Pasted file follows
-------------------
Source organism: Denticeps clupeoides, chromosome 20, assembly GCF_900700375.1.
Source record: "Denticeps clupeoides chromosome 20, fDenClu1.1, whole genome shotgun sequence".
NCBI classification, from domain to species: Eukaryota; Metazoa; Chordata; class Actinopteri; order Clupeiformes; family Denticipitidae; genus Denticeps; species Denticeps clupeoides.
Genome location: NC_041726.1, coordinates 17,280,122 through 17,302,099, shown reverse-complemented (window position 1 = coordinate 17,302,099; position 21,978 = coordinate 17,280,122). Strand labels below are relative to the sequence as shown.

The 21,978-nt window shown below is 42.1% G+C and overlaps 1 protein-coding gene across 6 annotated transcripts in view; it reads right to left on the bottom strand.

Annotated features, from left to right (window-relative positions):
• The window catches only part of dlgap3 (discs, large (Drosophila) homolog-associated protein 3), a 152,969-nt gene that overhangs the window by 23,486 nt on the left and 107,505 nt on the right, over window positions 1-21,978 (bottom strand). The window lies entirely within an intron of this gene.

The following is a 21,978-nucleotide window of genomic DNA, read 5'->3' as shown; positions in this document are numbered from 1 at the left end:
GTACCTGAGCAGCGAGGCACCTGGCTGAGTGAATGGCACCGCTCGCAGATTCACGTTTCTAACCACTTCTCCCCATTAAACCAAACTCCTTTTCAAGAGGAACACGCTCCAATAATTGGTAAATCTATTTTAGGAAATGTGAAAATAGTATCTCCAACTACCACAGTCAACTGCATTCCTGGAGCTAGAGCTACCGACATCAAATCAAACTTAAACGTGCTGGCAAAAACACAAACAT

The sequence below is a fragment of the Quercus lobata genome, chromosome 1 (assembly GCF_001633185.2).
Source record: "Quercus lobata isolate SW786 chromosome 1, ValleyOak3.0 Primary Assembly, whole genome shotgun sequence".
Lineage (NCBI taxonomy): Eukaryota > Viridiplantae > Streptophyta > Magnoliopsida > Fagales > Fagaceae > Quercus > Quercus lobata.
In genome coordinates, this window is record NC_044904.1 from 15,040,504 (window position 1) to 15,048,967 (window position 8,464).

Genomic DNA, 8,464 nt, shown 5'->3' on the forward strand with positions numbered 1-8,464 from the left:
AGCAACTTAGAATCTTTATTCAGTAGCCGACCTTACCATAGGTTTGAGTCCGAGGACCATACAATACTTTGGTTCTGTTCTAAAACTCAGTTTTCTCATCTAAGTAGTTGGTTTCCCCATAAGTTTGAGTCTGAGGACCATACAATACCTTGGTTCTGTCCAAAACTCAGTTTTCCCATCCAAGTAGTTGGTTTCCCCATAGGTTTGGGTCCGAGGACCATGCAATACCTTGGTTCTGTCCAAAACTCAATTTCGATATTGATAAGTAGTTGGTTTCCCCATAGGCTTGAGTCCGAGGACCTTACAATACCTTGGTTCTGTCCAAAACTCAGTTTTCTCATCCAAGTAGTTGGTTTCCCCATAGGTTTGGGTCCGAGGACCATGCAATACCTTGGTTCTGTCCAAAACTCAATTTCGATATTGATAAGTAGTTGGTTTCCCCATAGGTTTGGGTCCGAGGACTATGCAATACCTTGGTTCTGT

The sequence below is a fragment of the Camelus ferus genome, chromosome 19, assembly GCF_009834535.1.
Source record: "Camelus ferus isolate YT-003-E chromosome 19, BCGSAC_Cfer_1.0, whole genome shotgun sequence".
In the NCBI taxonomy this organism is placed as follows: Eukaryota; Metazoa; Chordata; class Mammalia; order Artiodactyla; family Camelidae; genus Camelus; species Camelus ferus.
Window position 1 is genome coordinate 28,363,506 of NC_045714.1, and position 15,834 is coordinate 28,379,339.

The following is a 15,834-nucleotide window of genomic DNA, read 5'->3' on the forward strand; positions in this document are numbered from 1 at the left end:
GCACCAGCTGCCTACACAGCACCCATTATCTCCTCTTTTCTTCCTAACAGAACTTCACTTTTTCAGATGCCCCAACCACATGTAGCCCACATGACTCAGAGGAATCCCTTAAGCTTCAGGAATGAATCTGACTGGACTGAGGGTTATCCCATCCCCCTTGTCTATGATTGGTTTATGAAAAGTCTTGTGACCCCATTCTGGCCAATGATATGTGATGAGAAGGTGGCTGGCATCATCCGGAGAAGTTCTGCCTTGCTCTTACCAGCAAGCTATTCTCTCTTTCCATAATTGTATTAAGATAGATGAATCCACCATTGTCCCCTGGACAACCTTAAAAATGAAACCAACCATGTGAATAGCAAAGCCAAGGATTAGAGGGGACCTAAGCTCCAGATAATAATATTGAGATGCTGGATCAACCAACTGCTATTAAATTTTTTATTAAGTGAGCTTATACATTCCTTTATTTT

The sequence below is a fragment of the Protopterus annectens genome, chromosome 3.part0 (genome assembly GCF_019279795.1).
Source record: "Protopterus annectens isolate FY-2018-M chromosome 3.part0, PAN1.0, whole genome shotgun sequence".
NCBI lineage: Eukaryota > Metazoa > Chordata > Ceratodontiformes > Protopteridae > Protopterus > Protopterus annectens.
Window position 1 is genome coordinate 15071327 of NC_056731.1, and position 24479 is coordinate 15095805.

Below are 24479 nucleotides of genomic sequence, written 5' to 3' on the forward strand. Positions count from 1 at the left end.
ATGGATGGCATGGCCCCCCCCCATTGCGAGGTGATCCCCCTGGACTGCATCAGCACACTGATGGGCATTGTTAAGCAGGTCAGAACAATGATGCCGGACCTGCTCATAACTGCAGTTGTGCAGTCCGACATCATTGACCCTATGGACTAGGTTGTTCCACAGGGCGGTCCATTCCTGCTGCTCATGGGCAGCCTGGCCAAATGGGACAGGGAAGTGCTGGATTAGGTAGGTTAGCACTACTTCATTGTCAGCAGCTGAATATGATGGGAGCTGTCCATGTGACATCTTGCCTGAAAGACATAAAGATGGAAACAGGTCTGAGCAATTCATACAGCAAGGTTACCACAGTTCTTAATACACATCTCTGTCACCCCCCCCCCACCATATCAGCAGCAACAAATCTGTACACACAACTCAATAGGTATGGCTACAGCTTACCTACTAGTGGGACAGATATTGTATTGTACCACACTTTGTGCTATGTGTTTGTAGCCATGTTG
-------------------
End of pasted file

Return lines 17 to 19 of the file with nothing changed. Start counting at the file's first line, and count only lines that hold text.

Source record: "Camelus ferus isolate YT-003-E chromosome 19, BCGSAC_Cfer_1.0, whole genome shotgun sequence".
In the NCBI taxonomy this organism is placed as follows: Eukaryota; Metazoa; Chordata; class Mammalia; order Artiodactyla; family Camelidae; genus Camelus; species Camelus ferus.
Window position 1 is genome coordinate 28,363,506 of NC_045714.1, and position 15,834 is coordinate 28,379,339.